Wars and conflicts – Renewable energies are part of the solution
National memorial days such as Veterans Day in the U.S., Remembrance Day in Commonwealth countries or Volkstrauertag in Germany (“People’s day of mourning”), recently commemorated the victims of war and tyranny in many countries around the world. Today, our planet is still anything but a peaceful place. In 2019, there were 358 wars and conflicts worldwide. Often involved are countries from which we obtain oil, gas and coal. In addition to the fight against climate change, this is another important reason to make the world less dependent on fossil fuels as quickly as possible.
Fossil fuels make us dependent…
In 2018, the countries of the European Union imported 58% of their total energy consumption. In Germany, the figure even reached around 64%. Russia was the EU’s main supplier of crude oil, natural gas and coal. Other suppliers included Iraq, Saudi Arabia, Nigeria, Libya and Azerbaijan. These are countries that are involved in wars or conflicts and where political conditions are largely unstable or authoritarian. Some of them are even subject to EU sanctions. Energy imports from such countries are therefore not only questionable in terms of compliance with human rights, environmental and other basic standards, but also risky in terms of supply reliability. In order to guarantee a secure energy supply, the EU countries must continuously import new fuels – and thus make themselves continuously dependent on exporters in their options for action.
… and bring high conflict potential with them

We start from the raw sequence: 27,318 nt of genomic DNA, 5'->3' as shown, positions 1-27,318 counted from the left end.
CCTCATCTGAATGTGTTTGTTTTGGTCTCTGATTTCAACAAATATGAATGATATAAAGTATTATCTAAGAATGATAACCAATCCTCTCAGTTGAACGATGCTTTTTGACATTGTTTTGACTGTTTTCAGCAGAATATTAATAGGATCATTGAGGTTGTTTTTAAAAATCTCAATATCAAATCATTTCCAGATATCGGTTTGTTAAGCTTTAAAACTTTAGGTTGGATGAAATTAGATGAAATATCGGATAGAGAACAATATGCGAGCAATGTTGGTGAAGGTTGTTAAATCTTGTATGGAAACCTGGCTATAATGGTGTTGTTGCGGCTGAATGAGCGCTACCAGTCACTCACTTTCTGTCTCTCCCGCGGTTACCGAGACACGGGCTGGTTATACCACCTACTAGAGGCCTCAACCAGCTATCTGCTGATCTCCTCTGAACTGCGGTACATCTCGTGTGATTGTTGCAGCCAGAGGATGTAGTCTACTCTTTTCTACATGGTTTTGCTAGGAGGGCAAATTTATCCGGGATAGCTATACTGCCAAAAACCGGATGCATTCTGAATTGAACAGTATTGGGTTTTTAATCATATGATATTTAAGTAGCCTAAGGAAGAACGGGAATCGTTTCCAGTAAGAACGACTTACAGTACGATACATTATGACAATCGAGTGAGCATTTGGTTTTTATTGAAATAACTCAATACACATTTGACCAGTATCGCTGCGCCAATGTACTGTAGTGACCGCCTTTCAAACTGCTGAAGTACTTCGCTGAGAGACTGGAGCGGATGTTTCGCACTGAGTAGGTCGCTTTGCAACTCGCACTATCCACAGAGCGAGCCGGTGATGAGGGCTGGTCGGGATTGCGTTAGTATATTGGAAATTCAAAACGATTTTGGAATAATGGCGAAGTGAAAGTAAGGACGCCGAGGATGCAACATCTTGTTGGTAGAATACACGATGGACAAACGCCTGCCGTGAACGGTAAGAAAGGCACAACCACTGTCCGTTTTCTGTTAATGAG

In addition, the conflicts that have been smoldering for months between Greece, Turkey and other states in the southeastern Mediterranean region over the exploitation of gas reserves off Cyprus and the transport of oil and gas to Europe show the high conflict potential that the demand of industrialized countries for fossil fuels brings to already unstable regions. The fight for resources, most of which are oil and gas, was the fourth most common cause of war and conflict in 2019.
A rapid transition to renewable energies would therefore not only contribute to solving the increasingly threatening climate crisis, but also to containing conflicts in crisis regions and weakening authoritarian regimes – but only if energy imports from these regions are not again relied upon to a large extent. However, this is exactly the plan of the German Federal Government’s green hydrogen strategy. Instead of promoting a faster expansion of renewable energies in Germany, the German Federal Government is initiating projects to import green hydrogen from countries such as Morocco or the Democratic Republic of Congo. A recently published study by the Wuppertal Institute shows that this strategy is not only disadvantageous for the countries from which the green hydrogen is to be imported, but also for the German economy.
We need a high proportion of local renewable energies
To me, a high proportion of renewable energy sources local to the consumer seems the right path to a secure and sustainable energy supply. This applies not only to Germany, but also at EU level and beyond, and not just for industrialized countries. Electrification with stand-alone systems based on renewable energies can also defuse the situation in many crisis and conflict regions. After all, access to sustainable and cost-effective energy is a prerequisite for education, development and prosperity.
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